Send to

Choose Destination
Theranostics. 2019 May 31;9(14):4130-4140. doi: 10.7150/thno.34692. eCollection 2019.

Liquid biopsy in ovarian cancer: recent advances in circulating extracellular vesicle detection for early diagnosis and monitoring progression.

Chang L1, Ni J2,3, Zhu Y2,3, Pang B2,3, Graham P2,3, Zhang H4,5, Li Y2,3,6.

Author information

Department of Obstetrics and Gynecology, The First Affiliated Hospital of Zhengzhou University, Zhengzhou, Henan 450052, China.
Cancer Care Centre, St George Hospital, Kogarah, NSW 2217, Australia.
St George and Sutherland Clinical School, Faculty of Medicine, UNSW Sydney, NSW 2052, Australia.
Institute of Precision Cancer Medicine and Pathology and Department of Pathology, Jinan University Medical College, Guangzhou 510630, China.
The Academy of Medical Sciences, Zhengzhou University, Henan 450001, China.
School of Basic Medical Sciences, Zhengzhou University, Henan 450001, China.


The current biomarkers available in the clinic are not enough for early diagnosis or for monitoring disease progression of ovarian cancer. Liquid biopsy is a minimally invasive test and has the advantage of early diagnosis and real-time monitoring of treatment response. Although significant progress has been made in the usage of circulating tumor cells and cell-free DNA for ovarian cancer diagnosis, their potential for early detection or monitoring progression remains elusive. Extracellular vesicles (EVs) are a heterogeneous group of lipid membranous particles released from almost all cell types. EVs contain proteins, mRNA, DNA fragments, non-coding RNAs, and lipids and play a critical role in intercellular communication. Emerging evidence suggests that EVs have crucial roles in cancer development and metastasis, thus holding promise for liquid biopsy-based biomarker discovery for ovarian cancer diagnosis. In this review, we discuss the advantages of EV-based liquid biopsy, summarize the protein biomarkers identified from EVs in ovarian cancer, and highlight the utility of new technologies recently developed for EV detection with an emphasis on their use for diagnosing ovarian cancer, monitoring cancer progression, and developing personalized medicine.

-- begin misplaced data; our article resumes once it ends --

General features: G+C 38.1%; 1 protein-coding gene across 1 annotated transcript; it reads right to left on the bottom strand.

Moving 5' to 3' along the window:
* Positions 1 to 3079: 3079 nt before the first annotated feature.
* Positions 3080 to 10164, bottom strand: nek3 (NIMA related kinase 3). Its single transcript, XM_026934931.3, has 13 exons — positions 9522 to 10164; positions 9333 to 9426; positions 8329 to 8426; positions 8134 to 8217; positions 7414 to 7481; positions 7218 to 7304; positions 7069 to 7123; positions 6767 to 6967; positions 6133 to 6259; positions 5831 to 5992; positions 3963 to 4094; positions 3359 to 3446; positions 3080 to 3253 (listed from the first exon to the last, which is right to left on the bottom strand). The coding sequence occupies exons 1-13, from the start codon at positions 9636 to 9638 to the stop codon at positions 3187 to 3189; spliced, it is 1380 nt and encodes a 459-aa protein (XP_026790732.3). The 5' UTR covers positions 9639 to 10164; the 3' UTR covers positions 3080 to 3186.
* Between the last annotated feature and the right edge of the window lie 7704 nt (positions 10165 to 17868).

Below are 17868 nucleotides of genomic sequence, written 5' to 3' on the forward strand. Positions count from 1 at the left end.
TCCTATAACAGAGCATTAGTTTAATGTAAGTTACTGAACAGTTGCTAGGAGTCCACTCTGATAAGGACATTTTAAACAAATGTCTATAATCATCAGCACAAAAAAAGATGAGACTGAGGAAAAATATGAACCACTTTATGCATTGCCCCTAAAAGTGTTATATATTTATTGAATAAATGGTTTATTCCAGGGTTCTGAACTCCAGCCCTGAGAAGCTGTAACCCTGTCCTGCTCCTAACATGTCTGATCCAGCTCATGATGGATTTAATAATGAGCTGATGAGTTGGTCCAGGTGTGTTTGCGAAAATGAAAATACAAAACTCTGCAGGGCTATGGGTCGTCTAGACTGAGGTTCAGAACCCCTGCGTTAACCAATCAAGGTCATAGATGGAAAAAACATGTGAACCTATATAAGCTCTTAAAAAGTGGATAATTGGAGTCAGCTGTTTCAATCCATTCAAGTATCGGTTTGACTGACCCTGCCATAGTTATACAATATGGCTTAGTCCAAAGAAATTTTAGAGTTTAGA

Extracellular vesicle; diagnosis; liquid biopsy; ovarian cancer

Conflict of interest statement

Competing Interests: The authors have declared that no competing interest exists.

Publication type

Publication type

Supplemental Content

Full text links

Icon for Ivyspring International Publisher Icon for PubMed Central
Loading ...
Support Center